World War Z 3D Blu-ray delivers great video and reference-quality audio in this overall recommended Blu-ray release
Based on the novel by Max Brooks, a U.N. employee races against time and fate, as he travels the world trying to stop the outbreak of a deadly Zombie pandemic.
For more about World War Z 3D and the World War Z 3D Blu-ray release, see World War Z 3D Blu-ray Review published by Martin Liebman on September 11, 2013 where this Blu-ray release scored 3.5 out of 5.
There may be nothing bigger in the broad entertainment field right now than zombies. Superhero movies and digital kids' fare still reign supreme at
the box office, but combine the world of film, television, literature, video games, and comics and it would be hard to find anything has so
captured the public's imagination than a fictional scenario in which the dead reanimate and feast on the living. But why? What is it that makes that
specific fear, that sort of violence, that kind of apocalyptic world so appealing? Is it the possibility for any number of wild, no-win scenarios? Is it the
fantasy of escaping the doldrums of reality and finding a charge in life through the specter of almost certain death? Or is it just a fad that will pass
with time with no real rhyme or reason for its success? Certainly within the greater Zombie story proliferation there are no, or at least few, deeply
rooted themes and
commentaries anymore. George A. Romero's Dawn of the Dead remains that standard bearer of
zombies-as-social-commentary. New productions, like The Walking Dead, aim for character drama and gritty reality more so
than jabs at mindless consumerism. Whatever the purpose may be, zombies are a hot commodity and it doesn't appear that they're about to fall out
public favor in the near future. Enter World War Z, the latest Zombie movie to bite its way into theaters. It, too, is largely absent any sort of
morality tales or sly
commentary but it does deliver top-flight popcorn entertainment on a scope the Zombie genre has never before seen. Based on the book by Max
Brooks, son of Filmmaker Mel Brooks, the picture delights in intensity and seamless visual effects without
the gut-churning gore of The Walking Dead, making it perhaps the perfect entry point for anyone yet to become fully immersed in the
Ax me about zombies.
Former United Nations Investigator Gerry Lane (Brad Pitt) has retired from his career that tasked him with globetrotting through dangerous lands in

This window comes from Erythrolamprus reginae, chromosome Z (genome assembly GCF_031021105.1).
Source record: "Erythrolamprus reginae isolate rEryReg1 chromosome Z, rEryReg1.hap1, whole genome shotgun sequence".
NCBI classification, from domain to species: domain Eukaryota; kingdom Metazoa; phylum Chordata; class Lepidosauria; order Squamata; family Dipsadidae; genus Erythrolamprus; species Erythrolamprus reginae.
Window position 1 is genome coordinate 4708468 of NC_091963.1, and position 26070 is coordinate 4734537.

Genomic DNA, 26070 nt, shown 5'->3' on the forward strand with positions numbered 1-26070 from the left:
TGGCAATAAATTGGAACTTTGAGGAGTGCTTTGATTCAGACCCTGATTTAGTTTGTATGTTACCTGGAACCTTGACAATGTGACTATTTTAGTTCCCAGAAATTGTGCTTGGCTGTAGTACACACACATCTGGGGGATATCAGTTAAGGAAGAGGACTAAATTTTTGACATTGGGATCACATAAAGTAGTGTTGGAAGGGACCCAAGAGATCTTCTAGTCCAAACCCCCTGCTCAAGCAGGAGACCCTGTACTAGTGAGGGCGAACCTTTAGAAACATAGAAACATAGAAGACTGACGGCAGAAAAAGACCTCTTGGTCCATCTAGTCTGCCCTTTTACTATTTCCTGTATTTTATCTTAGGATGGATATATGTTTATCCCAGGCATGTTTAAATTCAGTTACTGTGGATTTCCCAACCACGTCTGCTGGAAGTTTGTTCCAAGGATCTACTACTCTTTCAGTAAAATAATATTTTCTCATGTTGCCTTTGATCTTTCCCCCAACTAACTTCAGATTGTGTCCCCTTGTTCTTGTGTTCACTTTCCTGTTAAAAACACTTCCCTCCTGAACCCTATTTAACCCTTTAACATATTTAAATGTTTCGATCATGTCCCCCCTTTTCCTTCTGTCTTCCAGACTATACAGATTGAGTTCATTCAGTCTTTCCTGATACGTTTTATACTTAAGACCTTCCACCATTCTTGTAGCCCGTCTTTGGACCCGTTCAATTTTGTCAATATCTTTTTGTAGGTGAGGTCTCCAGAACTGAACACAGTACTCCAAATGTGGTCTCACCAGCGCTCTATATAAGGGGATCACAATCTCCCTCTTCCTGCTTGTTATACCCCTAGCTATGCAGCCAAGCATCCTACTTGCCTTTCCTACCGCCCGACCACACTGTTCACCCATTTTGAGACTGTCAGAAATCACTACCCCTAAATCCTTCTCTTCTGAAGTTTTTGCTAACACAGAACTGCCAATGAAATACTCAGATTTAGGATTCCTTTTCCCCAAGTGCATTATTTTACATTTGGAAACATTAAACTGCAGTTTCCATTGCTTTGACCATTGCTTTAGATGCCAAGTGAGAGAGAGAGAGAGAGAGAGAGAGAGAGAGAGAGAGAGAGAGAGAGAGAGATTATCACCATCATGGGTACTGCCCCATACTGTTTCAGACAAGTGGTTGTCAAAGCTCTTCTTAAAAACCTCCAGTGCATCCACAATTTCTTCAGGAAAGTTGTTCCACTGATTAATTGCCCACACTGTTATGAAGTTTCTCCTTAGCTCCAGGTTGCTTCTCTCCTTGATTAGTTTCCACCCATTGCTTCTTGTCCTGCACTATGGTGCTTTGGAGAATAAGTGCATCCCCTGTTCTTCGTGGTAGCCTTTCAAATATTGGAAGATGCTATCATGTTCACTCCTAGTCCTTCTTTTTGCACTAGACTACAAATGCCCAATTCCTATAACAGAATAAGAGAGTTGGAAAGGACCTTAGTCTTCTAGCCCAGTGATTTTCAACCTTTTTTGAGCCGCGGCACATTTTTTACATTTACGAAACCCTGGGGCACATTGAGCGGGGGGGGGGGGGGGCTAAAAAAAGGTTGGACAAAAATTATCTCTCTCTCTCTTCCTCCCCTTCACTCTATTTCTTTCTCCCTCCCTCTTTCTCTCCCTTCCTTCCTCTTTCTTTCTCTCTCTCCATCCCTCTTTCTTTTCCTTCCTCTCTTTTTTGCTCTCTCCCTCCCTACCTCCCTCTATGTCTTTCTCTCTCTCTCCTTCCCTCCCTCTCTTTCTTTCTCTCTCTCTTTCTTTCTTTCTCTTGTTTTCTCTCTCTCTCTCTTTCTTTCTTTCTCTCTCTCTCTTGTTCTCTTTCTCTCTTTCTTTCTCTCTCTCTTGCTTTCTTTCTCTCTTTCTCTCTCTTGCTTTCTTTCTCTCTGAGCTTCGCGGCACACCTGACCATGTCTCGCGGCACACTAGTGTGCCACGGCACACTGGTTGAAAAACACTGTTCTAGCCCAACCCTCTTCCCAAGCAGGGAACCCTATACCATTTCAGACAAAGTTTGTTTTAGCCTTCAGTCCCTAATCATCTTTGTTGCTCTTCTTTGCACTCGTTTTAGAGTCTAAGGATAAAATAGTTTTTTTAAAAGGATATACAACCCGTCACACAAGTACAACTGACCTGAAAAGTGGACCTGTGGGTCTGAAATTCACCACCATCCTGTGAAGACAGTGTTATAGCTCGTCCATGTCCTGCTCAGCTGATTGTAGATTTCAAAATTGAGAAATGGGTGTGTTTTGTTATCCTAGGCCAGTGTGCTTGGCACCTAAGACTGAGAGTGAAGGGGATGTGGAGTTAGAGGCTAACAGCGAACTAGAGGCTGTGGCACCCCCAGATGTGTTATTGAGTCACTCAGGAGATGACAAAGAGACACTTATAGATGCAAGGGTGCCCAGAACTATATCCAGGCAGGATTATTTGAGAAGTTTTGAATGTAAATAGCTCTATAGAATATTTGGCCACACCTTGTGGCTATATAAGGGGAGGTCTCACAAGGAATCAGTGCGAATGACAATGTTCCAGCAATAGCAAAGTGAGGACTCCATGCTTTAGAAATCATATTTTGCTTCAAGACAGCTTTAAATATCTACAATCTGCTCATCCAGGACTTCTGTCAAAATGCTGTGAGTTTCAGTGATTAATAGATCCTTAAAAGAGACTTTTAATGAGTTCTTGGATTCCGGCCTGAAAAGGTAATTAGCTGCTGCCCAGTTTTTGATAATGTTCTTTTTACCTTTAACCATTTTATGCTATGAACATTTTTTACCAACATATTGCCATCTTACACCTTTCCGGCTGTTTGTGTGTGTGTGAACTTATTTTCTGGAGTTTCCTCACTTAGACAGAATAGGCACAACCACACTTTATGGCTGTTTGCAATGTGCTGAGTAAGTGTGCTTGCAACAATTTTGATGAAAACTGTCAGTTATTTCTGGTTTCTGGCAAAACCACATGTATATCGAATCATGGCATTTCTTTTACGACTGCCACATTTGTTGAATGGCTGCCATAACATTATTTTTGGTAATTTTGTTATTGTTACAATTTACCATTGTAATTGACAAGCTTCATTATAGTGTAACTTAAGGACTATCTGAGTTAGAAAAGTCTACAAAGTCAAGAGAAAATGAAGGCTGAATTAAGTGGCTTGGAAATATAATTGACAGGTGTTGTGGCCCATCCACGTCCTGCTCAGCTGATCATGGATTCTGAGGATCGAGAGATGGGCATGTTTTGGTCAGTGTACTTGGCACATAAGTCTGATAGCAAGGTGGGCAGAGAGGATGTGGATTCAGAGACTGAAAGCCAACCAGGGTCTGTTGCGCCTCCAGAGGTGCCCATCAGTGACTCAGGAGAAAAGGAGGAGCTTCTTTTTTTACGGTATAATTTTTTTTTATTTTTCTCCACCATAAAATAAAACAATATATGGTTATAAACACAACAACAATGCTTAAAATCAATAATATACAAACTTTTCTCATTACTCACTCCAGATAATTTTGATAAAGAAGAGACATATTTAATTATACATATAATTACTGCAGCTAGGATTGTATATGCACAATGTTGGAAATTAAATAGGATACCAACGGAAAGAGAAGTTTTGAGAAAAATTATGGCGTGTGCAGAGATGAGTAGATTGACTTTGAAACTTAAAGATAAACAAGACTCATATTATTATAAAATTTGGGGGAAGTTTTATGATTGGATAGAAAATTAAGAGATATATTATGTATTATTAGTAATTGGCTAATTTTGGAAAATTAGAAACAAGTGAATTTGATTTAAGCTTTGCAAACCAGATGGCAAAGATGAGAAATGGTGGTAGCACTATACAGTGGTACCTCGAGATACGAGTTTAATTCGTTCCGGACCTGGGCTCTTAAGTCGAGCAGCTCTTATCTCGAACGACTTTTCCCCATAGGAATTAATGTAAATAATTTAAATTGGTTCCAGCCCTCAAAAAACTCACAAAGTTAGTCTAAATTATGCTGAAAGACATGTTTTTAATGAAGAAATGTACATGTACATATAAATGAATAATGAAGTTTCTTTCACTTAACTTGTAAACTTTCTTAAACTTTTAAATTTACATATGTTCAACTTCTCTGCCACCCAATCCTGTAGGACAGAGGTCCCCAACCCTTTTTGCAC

favor spending time at home and living the easy life with his wife Karin (Mireille Enos) and his daughters Rachel (Abigail Hargrove) and Constance
(Sterling Jerins). A day out on the streets of Philadelphia becomes the beginning of a nightmare when the family finds itself caught in the middle of
an outbreak of violence that sees crazed people attacking one another at random and with shocking speed and ferocity. Gerry quickly learns that
themselves turn into singleminded attackers only twelve seconds after contact. He and his family barely escape and are, ultimately, rescued with the
of Gerry's former United Nations boss and friend, Deputy Secretary-General Thierry Umutoni (Fana Mokoena). Gerry is thrust back into service and
tasked with tracking down the origins of what is believed to be a "zombie" pandemic and search for a cure. In exchange for the risk, his family is
afforded the safety of an overcrowded flotilla.
World War Z is an adrenaline rush of a movie that creates a sense of panicked urgency and never relents. Though the film is at its absolute
best in its opening act, the entirety of the production is one of a fast moving and wholly unbelievable spectacle of doom in an apocalyptic landscape
unfolds before the audience's very eyes. Director Marc Forster (Quantum of Solace) paints the action vividly and brings it incessantly. If
the picture isn't in motion, it's quickly building towards motion, and it's never motion for motion's sake. Instead, there's a kinetic energy that builds
within the story as heroes survive and cities fall into rapid ruin, as a search for answers is hindered, though never halted, by disaster after disaster.
There's never been a Zombie movie like this before, one that's so fast, so chaotic, so threatening, so uncertain, so dangerous, so large in scope. It's
much about "how" and "why" and "what's the answer" as it is bites, attacks, gunfire, and hell almost literally spewing forth on the screen. Forster's
ability to bring dramatic balance amidst the incessant chaos is the film's best asset. It's a true example of film as a roller coaster ride, this time into a
world that decays as quickly as the camera can capture it and descends into the sort of madness that only the Zombie genre can offer.
The picture's sense of urgency is made possible due largely to zombies that scramble about like the racetrack dog chasing the mechanical rabbit, not
the death row convict marching
towards the gas chamber at ten 'til midnight. These zombies are less like the classic amblers of Romero's day that make for juicy targets and fairly
provided they're not amassed right on top of their victim and more like the "raged" individuals in Danny Boyle's fantastic 28 Days Later. But the movie is much more than these track star
"Zekes" that have no problem spilling over one another to reach an objective and who mindlessly rush towards any sound or most any fresh piece of
meat. The picture builds a credible character atmosphere, painting Pitt and fictional family very strongly, albeit simply to not just satisfy the picture's
core needs but also give it some dramatic weight and a purpose beyond mere survival or "doing the right thing." Pitt's Gerry is a sympathetic,
amicable character who becomes a believable hero, not a post-apocalyptic superman. He's more a hero of the mind and stout determination and less
a hero of the body or the gun, albeit the latter pieces certainly aid him in his quest to learn the secrets behind the outbreak and find a way to solve